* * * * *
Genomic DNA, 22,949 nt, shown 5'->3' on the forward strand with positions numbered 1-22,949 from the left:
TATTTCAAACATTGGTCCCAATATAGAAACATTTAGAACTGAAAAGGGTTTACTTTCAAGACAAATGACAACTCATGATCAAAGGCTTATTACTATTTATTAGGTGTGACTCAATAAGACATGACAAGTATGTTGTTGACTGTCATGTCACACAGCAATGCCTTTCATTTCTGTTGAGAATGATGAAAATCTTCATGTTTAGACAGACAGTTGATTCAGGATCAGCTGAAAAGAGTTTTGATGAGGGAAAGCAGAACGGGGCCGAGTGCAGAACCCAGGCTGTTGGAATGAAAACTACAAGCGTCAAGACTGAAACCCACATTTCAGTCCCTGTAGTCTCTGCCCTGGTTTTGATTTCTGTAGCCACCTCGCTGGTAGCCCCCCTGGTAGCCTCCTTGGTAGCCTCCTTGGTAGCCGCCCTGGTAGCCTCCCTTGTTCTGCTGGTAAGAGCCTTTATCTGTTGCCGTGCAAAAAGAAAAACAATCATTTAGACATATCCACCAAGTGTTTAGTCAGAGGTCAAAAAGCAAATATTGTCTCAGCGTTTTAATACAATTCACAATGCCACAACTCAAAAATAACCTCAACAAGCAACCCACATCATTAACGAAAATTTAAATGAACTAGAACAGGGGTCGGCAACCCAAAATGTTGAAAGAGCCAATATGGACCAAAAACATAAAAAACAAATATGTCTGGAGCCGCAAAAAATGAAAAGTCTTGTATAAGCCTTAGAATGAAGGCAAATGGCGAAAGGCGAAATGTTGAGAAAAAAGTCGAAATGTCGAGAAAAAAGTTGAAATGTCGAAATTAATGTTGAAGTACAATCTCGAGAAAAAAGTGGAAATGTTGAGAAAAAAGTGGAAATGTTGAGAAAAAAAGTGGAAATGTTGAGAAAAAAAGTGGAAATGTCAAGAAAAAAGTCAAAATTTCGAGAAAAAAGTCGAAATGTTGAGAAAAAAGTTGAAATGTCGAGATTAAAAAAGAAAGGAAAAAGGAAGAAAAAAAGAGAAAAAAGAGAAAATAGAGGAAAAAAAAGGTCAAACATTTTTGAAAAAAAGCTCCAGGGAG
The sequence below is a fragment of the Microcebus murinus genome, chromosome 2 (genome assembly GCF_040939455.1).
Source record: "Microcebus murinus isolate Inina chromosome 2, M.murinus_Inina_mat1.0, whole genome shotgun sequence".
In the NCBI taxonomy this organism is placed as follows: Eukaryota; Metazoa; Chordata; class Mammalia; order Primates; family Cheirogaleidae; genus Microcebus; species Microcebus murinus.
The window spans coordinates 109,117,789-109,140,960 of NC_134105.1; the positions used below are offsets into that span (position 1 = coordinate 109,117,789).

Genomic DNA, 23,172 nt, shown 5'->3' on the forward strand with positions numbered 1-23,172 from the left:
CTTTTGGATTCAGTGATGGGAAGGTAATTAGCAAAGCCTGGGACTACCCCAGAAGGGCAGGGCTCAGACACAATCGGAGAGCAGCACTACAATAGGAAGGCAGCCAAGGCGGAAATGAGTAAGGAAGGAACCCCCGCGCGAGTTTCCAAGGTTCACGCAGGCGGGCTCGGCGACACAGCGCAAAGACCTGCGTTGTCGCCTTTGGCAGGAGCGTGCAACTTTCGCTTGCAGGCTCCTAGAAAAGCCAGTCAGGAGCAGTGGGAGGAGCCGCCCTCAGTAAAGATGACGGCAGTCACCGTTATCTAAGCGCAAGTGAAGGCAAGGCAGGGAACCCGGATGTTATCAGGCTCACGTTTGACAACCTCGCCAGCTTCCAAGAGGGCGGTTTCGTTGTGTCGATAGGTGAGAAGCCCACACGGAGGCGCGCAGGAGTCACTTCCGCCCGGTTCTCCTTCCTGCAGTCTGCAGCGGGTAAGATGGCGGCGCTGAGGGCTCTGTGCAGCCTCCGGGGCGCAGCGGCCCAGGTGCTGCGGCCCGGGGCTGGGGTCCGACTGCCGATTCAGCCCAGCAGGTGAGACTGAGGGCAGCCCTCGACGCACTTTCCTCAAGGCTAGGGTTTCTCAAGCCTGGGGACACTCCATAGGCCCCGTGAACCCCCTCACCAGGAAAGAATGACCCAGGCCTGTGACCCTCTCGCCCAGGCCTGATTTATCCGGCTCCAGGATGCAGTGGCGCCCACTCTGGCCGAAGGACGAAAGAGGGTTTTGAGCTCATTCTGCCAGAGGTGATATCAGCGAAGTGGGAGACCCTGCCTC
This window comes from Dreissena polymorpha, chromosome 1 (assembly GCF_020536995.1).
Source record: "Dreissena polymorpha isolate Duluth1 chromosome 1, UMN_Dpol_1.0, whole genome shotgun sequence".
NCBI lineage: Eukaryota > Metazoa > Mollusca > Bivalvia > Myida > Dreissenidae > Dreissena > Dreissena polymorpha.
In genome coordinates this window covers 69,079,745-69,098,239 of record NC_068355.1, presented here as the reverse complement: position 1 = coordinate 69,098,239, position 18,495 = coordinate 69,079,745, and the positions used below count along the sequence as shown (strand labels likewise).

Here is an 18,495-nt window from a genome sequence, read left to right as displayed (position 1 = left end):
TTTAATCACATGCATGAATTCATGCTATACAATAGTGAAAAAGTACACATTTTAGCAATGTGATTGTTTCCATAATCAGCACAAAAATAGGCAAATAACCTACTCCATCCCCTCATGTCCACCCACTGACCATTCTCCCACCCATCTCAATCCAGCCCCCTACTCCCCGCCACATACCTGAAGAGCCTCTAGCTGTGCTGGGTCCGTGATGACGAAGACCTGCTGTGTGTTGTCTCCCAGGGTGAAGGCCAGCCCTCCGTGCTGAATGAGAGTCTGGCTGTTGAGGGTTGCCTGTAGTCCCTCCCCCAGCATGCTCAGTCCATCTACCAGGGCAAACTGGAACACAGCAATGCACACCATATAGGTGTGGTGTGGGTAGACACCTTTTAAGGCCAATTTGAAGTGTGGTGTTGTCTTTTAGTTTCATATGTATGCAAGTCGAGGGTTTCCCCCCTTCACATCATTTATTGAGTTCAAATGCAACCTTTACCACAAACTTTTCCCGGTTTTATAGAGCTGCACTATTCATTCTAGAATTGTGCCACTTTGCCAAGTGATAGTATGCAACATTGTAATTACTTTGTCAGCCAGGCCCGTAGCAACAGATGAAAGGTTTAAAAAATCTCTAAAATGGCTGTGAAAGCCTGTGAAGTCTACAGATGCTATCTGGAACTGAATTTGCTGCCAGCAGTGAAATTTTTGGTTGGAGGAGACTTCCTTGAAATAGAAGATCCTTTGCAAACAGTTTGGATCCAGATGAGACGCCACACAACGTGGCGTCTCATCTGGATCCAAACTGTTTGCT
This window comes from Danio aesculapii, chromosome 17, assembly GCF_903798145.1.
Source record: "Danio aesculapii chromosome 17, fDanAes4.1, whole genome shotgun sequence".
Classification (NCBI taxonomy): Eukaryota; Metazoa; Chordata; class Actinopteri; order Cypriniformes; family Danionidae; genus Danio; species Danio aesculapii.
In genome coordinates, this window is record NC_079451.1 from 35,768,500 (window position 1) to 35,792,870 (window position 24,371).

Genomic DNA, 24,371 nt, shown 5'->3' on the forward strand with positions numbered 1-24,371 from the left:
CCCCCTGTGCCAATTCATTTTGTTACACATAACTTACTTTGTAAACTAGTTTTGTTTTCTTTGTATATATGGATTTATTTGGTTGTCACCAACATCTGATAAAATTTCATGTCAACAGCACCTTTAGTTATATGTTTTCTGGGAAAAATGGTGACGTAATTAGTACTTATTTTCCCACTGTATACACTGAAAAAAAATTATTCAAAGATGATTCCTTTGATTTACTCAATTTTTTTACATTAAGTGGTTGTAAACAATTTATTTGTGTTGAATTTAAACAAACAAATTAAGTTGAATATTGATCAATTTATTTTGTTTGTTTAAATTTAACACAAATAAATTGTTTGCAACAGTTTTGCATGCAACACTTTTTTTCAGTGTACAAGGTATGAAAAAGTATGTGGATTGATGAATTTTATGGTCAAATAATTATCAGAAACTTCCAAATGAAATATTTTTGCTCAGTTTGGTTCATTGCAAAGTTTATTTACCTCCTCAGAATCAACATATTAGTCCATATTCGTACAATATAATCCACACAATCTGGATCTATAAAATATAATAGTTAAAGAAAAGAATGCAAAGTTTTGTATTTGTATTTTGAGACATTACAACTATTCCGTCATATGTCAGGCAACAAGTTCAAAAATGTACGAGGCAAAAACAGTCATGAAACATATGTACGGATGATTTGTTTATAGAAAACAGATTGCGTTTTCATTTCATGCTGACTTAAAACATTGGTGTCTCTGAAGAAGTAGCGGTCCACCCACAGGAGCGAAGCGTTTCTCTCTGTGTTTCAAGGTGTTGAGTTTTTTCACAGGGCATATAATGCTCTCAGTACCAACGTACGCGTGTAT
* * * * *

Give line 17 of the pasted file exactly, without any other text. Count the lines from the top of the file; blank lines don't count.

Classification (NCBI taxonomy): Eukaryota; Metazoa; Chordata; class Actinopteri; order Cypriniformes; family Danionidae; genus Danio; species Danio aesculapii.